I put out the call to readers, asking them for questions they would like me to answer. If you have a question, please leave it here or email me. All questions will be answered in the order in which they are received.
Related to questions others are asking, when you were fully in the fold, sold out, dedicated to the Trinity, did you ever feel any discomfort when you read things in the Bible that didn’t make sense or add up? Like, where did the children of Adam and Eve get their mates? Or about the dead that supposedly resurrected in the Easter Story in Matthew’s version? Or did Noah’s offspring all procreate with their siblings and cousins? (And why if it took so long for Noah and his sons to build the Ark there were no grandchildren running around during that time – or were those kids horrible reprobates too?) Were you a “God said it, I believe it, that settles it” kind of guy? You mentioned that you actually would study and prepare for your sermons, so you must have seen all those issues and more…you’re a smart guy.
Let me start by giving a short answer to ObstacleChick’s question: “Bruce, Were You a “God Said It, I Believe It, That Settles It” Christian?” No, I was, instead, a “God Said It, That Settles It” Christian. For most of my years in the ministry, I believed the Bible was the inspired, inerrant, infallible Word of God. Thus, I viewed the Bible as the very words of God — written by men under the influence and control of the Holy Spirit.
I was a serious student of the Bible, spending upwards of twenty hours a week preparing my sermons. I had a large library, but most of my books were written by people who believed as I did. Thus, I rarely read dissenting voices (this changed in the late 1990s as my theology and political views became more liberal). Did I see the issues raised by ObstacleChick? Sure, but the authors I read always seemed to have answers that satisfied my questions and doubts. I was, in every way, a true-blue believer.
I believed that God would, in time, answer any doubts or questions that I might have. I might have to wait until I got to Heaven, but all things would one day be revealed.
My view of the Bible gradually changed. First to go was King James-onlyism — a cardinal sin in the IFB church movement. Then, in the early 2000s, I started preaching from the English Standard Version (ESV). Influenced by the Emerging (Emergent) church movement with its post-modernist thinking, I began entertaining my doubts and questions — at least in my study — instead of turning them away with Evangelical cliches. While my preaching remained orthodox until the end — with liberal tinges — I ended the ministry a far different man from the one I was as a young preacher. After I left Christianity in 2008, several former parishioners told me that “books” were my problem; that I just needed to ONLY read the Bible. Alas, the horse had left the barn, never to return. Thanks to Dr. Bart Ehrman, Bishop John Shelby Spong, and others, it was impossible for me to return to a supernatural view of the Bible.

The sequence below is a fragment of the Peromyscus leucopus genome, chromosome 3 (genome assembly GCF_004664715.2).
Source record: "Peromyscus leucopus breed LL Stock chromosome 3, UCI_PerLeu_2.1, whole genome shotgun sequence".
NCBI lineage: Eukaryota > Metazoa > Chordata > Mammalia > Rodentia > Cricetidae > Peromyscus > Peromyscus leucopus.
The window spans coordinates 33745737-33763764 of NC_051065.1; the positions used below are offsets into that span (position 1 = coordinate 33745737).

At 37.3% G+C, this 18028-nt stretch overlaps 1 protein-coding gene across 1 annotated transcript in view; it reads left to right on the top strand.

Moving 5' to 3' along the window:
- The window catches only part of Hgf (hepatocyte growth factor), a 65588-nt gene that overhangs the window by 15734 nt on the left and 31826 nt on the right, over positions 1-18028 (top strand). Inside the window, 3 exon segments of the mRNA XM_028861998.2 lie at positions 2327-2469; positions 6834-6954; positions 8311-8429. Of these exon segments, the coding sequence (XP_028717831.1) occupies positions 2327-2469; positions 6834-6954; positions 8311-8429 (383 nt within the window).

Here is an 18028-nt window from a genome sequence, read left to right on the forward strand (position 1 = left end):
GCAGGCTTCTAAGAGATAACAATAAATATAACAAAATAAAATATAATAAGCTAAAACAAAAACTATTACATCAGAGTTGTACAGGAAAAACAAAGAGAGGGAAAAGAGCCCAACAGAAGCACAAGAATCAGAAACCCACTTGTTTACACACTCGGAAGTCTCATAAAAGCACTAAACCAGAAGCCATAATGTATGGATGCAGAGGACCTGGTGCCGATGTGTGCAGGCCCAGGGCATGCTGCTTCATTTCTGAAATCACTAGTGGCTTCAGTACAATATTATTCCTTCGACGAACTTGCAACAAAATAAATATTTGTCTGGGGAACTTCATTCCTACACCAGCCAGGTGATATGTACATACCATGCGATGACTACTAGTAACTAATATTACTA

I regret not voicing my questions and doubts from the pulpit. I owed honesty to the congregations I pastored. Of course, I am not certain church members could have handled the truth. I might have found myself unemployed had I cast “doubt” upon the Word of God. Years ago, I shared some personal details about my life in one of my sermons. Afterward, someone came up to me and expressed displeasure over what I had said. “We want a pastor who is an overcomer, one who is victorious over sin.” Evidently, being open and honest was not appreciated. This man wanted me to “fake it until I make it.” He preferred the facade instead of the real (very human) structure.
I appreciate ObstacleChick saying I am a “smart guy.” I don’t think ignorance is bliss. As Matt Dillahunty is fond of saying, “I want to know as many true things as possible.” However, as an Evangelical Christian, my thinking processes were corrupted by religious indoctrination. “God said it, and that settles it” thinking causes untold harm. As former Evangelicals know, taking God at his word is a bad idea.
Bruce Gerencser, 64, lives in rural Northwest Ohio with his wife of 43 years. He and his wife have six grown children and thirteen grandchildren. Bruce pastored Evangelical churches for twenty-five years in Ohio, Texas, and Michigan. Bruce left the ministry in 2005, and in 2008 he left Christianity. Bruce is now a humanist and an atheist.
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